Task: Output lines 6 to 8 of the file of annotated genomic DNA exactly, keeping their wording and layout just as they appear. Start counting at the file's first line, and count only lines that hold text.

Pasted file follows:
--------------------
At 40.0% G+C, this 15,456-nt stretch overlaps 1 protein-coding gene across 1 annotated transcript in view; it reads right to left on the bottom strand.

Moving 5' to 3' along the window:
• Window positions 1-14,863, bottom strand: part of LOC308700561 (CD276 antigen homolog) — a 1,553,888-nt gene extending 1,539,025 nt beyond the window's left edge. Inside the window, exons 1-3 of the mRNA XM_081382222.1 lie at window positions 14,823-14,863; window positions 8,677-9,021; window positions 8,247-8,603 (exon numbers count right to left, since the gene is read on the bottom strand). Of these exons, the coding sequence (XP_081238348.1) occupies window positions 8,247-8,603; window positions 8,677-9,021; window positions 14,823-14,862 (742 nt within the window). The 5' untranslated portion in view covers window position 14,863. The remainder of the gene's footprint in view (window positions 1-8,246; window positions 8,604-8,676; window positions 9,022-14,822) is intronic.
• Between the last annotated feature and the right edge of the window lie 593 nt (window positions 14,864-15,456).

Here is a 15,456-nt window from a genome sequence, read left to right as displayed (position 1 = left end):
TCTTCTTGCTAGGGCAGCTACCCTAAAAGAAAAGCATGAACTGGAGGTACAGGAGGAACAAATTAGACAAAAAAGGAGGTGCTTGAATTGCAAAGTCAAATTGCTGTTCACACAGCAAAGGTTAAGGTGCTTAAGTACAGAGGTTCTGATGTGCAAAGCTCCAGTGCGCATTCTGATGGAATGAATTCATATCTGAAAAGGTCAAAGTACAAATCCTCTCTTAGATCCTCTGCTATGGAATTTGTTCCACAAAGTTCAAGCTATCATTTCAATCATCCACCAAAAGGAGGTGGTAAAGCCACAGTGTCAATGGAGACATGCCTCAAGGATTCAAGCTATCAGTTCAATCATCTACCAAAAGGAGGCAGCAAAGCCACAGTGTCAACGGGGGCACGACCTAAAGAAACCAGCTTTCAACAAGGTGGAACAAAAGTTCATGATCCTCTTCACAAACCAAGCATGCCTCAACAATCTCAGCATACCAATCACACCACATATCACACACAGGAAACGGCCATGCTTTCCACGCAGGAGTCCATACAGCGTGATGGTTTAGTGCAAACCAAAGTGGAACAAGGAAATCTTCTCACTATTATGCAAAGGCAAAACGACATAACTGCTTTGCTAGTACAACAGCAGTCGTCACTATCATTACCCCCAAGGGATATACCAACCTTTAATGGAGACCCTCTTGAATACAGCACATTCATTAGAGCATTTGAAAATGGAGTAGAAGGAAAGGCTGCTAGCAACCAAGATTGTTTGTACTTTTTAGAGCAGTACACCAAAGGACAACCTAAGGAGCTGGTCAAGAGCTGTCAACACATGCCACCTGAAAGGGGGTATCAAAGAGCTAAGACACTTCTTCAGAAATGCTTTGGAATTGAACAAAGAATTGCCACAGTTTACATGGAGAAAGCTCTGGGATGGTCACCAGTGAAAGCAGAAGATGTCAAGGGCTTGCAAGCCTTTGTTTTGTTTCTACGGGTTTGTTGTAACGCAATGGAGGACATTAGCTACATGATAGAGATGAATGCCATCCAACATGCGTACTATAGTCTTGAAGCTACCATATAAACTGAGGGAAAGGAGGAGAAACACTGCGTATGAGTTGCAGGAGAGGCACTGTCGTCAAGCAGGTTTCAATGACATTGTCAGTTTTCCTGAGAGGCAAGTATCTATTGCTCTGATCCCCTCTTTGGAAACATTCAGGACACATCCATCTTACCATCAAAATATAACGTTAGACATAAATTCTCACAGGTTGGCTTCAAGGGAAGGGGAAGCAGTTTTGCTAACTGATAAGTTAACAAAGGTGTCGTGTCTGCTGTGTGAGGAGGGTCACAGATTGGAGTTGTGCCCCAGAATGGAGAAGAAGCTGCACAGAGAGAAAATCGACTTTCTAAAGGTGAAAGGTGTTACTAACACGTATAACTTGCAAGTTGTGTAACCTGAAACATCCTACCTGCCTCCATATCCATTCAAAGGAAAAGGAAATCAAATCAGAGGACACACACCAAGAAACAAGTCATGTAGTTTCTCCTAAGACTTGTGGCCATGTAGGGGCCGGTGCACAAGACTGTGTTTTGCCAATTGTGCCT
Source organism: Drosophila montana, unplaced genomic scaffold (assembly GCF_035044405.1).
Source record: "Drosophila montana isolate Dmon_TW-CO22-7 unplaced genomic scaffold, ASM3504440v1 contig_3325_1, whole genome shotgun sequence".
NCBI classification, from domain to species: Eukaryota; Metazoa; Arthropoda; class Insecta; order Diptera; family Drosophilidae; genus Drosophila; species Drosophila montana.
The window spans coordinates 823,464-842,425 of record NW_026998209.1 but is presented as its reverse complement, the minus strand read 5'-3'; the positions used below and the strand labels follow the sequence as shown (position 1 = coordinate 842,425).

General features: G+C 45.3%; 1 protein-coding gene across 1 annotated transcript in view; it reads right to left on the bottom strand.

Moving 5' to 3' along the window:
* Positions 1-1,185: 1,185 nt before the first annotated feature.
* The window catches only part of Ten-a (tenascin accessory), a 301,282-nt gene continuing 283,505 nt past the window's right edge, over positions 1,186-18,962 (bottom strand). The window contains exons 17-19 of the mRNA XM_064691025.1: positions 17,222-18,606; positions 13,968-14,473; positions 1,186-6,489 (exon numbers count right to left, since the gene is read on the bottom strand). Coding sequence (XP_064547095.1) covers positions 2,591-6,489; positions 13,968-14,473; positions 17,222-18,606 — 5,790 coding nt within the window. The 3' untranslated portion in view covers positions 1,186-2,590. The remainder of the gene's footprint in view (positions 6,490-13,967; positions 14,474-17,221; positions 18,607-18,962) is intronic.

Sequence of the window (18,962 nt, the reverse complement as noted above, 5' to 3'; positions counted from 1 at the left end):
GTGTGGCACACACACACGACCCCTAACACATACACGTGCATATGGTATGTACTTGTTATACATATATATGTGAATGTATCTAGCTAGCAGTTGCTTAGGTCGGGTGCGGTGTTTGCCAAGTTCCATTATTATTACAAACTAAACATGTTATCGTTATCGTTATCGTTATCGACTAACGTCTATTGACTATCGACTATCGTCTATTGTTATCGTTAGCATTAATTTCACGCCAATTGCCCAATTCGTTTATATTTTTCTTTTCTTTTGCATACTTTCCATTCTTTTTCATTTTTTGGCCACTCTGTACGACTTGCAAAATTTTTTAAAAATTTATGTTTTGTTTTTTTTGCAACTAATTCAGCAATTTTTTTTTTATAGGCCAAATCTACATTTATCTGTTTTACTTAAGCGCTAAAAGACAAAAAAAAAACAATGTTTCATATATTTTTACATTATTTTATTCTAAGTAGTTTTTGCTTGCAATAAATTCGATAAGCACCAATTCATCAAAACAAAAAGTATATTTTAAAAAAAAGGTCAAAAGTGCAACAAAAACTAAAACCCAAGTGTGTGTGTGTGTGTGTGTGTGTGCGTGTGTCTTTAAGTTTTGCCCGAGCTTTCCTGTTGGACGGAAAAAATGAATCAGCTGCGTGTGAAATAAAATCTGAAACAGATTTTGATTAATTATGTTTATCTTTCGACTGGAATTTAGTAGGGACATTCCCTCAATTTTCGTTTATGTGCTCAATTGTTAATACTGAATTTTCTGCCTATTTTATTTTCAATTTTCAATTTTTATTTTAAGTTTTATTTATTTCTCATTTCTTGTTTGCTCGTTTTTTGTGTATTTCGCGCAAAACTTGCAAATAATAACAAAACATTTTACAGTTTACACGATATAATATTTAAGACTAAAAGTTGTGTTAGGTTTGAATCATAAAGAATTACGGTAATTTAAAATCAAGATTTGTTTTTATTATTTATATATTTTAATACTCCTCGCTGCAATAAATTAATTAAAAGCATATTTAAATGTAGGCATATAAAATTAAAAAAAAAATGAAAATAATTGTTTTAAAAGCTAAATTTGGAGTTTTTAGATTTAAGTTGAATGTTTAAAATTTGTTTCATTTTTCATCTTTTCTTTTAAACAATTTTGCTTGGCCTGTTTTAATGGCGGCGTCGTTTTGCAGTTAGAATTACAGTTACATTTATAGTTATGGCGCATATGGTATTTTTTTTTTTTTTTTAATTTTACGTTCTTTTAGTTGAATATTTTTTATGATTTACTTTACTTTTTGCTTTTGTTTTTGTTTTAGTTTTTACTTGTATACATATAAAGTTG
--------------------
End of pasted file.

TCTTCTTGCTAGGGCAGCTACCCTAAAAGAAAAGCATGAACTGGAGGTACAGGAGGAACAAATTAGACAAAAAAGGAGGTGCTTGAATTGCAAAGTCAAATTGCTGTTCACACAGCAAAGGTTAAGGTGCTTAAGTACAGAGGTTCTGATGTGCAAAGCTCCAGTGCGCATTCTGATGGAATGAATTCATATCTGAAAAGGTCAAAGTACAAATCCTCTCTTAGATCCTCTGCTATGGAATTTGTTCCACAAAGTTCAAGCTATCATTTCAATCATCCACCAAAAGGAGGTGGTAAAGCCACAGTGTCAATGGAGACATGCCTCAAGGATTCAAGCTATCAGTTCAATCATCTACCAAAAGGAGGCAGCAAAGCCACAGTGTCAACGGGGGCACGACCTAAAGAAACCAGCTTTCAACAAGGTGGAACAAAAGTTCATGATCCTCTTCACAAACCAAGCATGCCTCAACAATCTCAGCATACCAATCACACCACATATCACACACAGGAAACGGCCATGCTTTCCACGCAGGAGTCCATACAGCGTGATGGTTTAGTGCAAACCAAAGTGGAACAAGGAAATCTTCTCACTATTATGCAAAGGCAAAACGACATAACTGCTTTGCTAGTACAACAGCAGTCGTCACTATCATTACCCCCAAGGGATATACCAACCTTTAATGGAGACCCTCTTGAATACAGCACATTCATTAGAGCATTTGAAAATGGAGTAGAAGGAAAGGCTGCTAGCAACCAAGATTGTTTGTACTTTTTAGAGCAGTACACCAAAGGACAACCTAAGGAGCTGGTCAAGAGCTGTCAACACATGCCACCTGAAAGGGGGTATCAAAGAGCTAAGACACTTCTTCAGAAATGCTTTGGAATTGAACAAAGAATTGCCACAGTTTACATGGAGAAAGCTCTGGGATGGTCACCAGTGAAAGCAGAAGATGTCAAGGGCTTGCAAGCCTTTGTTTTGTTTCTACGGGTTTGTTGTAACGCAATGGAGGACATTAGCTACATGATAGAGATGAATGCCATCCAACATGCGTACTATAGTCTTGAAGCTACCATATAAACTGAGGGAAAGGAGGAGAAACACTGCGTATGAGTTGCAGGAGAGGCACTGTCGTCAAGCAGGTTTCAATGACATTGTCAGTTTTCCTGAGAGGCAAGTATCTATTGCTCTGATCCCCTCTTTGGAAACATTCAGGACACATCCATCTTACCATCAAAATATAACGTTAGACATAAATTCTCACAGGTTGGCTTCAAGGGAAGGGGAAGCAGTTTTGCTAACTGATAAGTTAACAAAGGTGTCGTGTCTGCTGTGTGAGGAGGGTCACAGATTGGAGTTGTGCCCCAGAATGGAGAAGAAGCTGCACAGAGAGAAAATCGACTTTCTAAAGGTGAAAGGTGTTACTAACACGTATAACTTGCAAGTTGTGTAACCTGAAACATCCTACCTGCCTCCATATCCATTCAAAGGAAAAGGAAATCAAATCAGAGGACACACACCAAGAAACAAGTCATGTAGTTTCTCCTAAGACTTGTGGCCATGTAGGGGCCGGTGCACAAGACTGTGTTTTGCCAATTGTGCCT
Source organism: Drosophila montana, unplaced genomic scaffold (assembly GCF_035044405.1).
Source record: "Drosophila montana isolate Dmon_TW-CO22-7 unplaced genomic scaffold, ASM3504440v1 contig_3325_1, whole genome shotgun sequence".